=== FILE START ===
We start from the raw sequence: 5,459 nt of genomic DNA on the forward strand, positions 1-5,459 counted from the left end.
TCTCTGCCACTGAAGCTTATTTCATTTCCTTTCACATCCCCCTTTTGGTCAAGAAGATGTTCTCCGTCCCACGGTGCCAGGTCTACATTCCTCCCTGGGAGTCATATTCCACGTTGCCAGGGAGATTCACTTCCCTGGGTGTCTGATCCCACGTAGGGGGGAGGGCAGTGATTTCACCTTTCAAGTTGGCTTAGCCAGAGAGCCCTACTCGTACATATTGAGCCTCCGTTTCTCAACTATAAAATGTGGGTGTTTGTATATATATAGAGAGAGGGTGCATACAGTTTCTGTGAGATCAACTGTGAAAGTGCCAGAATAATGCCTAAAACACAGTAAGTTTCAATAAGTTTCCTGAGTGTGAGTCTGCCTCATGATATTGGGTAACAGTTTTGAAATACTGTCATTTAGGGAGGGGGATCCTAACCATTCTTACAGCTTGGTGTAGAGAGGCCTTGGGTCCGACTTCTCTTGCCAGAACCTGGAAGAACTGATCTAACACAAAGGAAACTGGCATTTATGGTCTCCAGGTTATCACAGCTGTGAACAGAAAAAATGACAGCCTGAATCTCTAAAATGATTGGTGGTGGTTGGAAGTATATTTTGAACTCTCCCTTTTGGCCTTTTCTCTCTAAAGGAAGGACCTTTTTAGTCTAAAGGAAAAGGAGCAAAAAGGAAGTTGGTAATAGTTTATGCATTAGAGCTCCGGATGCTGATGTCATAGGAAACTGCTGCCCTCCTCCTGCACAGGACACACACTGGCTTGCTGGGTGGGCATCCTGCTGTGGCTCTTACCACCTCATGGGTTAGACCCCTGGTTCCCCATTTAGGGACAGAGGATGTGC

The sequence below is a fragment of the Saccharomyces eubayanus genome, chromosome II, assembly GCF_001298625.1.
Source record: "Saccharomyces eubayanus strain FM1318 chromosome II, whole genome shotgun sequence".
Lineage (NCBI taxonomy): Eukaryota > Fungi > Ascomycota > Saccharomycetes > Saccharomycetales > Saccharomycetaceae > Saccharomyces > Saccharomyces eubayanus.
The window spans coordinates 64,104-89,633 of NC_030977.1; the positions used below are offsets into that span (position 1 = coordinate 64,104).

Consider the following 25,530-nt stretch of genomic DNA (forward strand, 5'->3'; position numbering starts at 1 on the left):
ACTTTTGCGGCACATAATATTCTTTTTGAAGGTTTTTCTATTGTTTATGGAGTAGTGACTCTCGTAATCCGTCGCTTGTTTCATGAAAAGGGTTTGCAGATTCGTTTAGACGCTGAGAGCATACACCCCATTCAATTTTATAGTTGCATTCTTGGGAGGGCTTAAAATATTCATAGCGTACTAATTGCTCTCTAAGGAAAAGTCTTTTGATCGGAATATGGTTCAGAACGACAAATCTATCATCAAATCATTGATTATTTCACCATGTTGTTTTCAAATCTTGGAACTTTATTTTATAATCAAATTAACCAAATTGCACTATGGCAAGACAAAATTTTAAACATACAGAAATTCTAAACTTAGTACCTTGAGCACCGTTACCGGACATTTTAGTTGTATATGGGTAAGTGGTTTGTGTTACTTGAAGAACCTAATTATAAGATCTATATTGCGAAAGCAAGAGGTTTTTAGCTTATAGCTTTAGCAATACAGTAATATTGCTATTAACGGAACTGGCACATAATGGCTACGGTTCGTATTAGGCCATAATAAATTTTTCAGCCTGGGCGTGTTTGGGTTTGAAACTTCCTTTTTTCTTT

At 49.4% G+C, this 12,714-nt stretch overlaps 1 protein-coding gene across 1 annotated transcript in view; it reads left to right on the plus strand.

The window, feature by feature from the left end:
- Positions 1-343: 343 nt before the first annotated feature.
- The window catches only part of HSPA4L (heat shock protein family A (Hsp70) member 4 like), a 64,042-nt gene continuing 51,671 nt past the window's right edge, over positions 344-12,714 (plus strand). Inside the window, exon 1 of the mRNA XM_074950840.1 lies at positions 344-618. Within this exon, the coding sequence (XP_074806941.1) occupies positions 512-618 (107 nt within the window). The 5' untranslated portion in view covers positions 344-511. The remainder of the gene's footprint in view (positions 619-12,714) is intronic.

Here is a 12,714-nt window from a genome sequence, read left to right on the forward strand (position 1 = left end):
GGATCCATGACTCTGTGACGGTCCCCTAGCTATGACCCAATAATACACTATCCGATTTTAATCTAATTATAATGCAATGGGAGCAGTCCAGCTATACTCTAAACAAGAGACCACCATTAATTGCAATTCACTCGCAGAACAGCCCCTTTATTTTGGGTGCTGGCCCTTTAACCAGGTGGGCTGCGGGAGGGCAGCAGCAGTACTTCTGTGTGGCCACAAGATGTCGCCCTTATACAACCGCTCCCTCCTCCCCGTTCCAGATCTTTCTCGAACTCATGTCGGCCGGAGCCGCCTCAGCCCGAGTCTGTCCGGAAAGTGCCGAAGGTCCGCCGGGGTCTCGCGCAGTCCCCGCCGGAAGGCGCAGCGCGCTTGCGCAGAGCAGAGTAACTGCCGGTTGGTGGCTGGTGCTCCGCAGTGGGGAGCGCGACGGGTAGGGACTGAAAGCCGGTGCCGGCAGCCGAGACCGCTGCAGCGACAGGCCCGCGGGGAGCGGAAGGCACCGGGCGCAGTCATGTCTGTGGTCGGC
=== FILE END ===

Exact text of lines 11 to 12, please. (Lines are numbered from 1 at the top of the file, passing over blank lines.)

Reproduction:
- Positions 1-343: 343 nt before the first annotated feature.
- The window catches only part of HSPA4L (heat shock protein family A (Hsp70) member 4 like), a 64,042-nt gene continuing 51,671 nt past the window's right edge, over positions 344-12,714 (plus strand). Inside the window, exon 1 of the mRNA XM_074950840.1 lies at positions 344-618. Within this exon, the coding sequence (XP_074806941.1) occupies positions 512-618 (107 nt within the window). The 5' untranslated portion in view covers positions 344-511. The remainder of the gene's footprint in view (positions 619-12,714) is intronic.